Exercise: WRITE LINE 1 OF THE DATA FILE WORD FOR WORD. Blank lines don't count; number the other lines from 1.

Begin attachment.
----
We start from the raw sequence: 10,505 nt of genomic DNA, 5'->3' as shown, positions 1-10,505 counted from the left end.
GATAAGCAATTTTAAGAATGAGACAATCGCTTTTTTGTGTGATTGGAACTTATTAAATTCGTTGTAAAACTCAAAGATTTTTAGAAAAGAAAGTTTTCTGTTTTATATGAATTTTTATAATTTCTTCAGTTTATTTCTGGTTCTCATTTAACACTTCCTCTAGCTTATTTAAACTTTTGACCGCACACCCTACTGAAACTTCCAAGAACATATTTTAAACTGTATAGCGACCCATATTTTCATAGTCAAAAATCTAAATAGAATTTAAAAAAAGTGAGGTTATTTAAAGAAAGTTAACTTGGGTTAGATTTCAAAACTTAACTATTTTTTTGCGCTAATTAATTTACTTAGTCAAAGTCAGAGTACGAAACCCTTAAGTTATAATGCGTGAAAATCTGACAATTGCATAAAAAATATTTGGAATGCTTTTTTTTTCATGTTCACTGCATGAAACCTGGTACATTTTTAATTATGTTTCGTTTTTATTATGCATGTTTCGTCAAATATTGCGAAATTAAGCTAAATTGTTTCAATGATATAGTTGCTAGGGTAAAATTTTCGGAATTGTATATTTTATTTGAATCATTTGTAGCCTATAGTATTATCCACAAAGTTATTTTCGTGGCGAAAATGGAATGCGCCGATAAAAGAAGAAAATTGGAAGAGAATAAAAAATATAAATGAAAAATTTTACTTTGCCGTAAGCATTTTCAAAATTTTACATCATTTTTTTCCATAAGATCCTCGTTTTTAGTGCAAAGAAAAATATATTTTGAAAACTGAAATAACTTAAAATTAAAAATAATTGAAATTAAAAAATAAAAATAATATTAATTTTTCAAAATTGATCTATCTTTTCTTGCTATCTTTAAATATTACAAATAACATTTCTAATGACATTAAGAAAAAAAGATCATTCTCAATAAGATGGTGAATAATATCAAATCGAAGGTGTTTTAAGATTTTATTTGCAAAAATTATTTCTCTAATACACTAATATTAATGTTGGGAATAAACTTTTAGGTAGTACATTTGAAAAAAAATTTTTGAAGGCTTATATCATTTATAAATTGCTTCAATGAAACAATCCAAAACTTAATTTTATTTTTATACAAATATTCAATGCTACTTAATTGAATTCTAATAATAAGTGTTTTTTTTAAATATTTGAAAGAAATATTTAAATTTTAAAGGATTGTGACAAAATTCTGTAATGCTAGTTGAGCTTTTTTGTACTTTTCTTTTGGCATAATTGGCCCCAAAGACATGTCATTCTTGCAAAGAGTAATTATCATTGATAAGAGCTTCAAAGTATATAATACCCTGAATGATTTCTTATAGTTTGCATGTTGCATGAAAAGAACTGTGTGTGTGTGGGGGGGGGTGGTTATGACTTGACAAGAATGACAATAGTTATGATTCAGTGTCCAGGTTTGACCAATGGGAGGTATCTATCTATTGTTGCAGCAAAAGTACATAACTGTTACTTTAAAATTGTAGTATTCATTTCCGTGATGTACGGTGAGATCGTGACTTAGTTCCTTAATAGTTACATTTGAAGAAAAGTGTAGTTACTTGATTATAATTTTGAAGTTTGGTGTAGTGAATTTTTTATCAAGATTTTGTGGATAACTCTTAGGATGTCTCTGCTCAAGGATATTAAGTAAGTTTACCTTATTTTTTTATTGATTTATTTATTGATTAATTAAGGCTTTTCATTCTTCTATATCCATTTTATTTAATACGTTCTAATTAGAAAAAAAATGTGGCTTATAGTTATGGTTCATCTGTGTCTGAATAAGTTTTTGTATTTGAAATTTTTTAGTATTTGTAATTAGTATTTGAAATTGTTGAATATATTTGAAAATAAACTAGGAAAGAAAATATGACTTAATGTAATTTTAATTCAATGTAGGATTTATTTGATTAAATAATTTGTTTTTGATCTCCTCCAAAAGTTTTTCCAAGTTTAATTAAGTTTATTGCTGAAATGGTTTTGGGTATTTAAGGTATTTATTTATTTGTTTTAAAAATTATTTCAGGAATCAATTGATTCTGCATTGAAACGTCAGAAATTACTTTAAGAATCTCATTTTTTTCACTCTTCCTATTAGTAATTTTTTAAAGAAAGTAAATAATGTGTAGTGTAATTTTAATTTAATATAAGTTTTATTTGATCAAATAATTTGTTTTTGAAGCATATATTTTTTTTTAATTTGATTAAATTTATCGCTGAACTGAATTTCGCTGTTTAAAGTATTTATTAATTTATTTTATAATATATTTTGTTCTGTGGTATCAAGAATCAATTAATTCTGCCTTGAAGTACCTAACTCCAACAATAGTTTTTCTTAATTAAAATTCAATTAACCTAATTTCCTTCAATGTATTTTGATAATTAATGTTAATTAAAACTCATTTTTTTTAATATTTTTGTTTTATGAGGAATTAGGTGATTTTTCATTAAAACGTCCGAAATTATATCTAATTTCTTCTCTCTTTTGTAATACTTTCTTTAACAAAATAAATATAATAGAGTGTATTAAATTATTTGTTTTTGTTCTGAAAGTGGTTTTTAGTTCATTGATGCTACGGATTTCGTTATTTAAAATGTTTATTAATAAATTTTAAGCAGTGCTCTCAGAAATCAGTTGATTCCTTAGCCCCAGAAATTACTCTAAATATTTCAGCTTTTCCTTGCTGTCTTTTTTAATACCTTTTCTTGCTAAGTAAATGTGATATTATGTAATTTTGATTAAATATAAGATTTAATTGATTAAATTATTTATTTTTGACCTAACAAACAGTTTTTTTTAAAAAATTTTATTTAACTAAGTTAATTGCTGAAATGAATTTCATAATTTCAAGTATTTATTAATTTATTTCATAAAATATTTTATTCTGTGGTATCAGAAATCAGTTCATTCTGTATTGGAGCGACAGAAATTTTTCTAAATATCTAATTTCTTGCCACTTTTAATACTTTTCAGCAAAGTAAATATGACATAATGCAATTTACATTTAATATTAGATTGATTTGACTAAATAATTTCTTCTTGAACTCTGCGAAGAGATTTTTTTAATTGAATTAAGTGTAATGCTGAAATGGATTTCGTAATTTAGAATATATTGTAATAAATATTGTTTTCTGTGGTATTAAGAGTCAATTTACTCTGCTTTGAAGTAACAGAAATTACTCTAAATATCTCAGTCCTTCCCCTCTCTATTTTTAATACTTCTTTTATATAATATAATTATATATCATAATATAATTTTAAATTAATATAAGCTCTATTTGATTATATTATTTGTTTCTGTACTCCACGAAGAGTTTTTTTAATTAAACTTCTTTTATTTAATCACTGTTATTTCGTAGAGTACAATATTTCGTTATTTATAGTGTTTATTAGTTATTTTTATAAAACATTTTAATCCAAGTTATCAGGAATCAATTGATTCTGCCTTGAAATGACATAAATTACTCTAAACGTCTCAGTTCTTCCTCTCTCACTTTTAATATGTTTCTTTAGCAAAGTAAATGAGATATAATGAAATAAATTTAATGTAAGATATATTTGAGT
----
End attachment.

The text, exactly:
We start from the raw sequence: 10,505 nt of genomic DNA, 5'->3' as shown, positions 1-10,505 counted from the left end.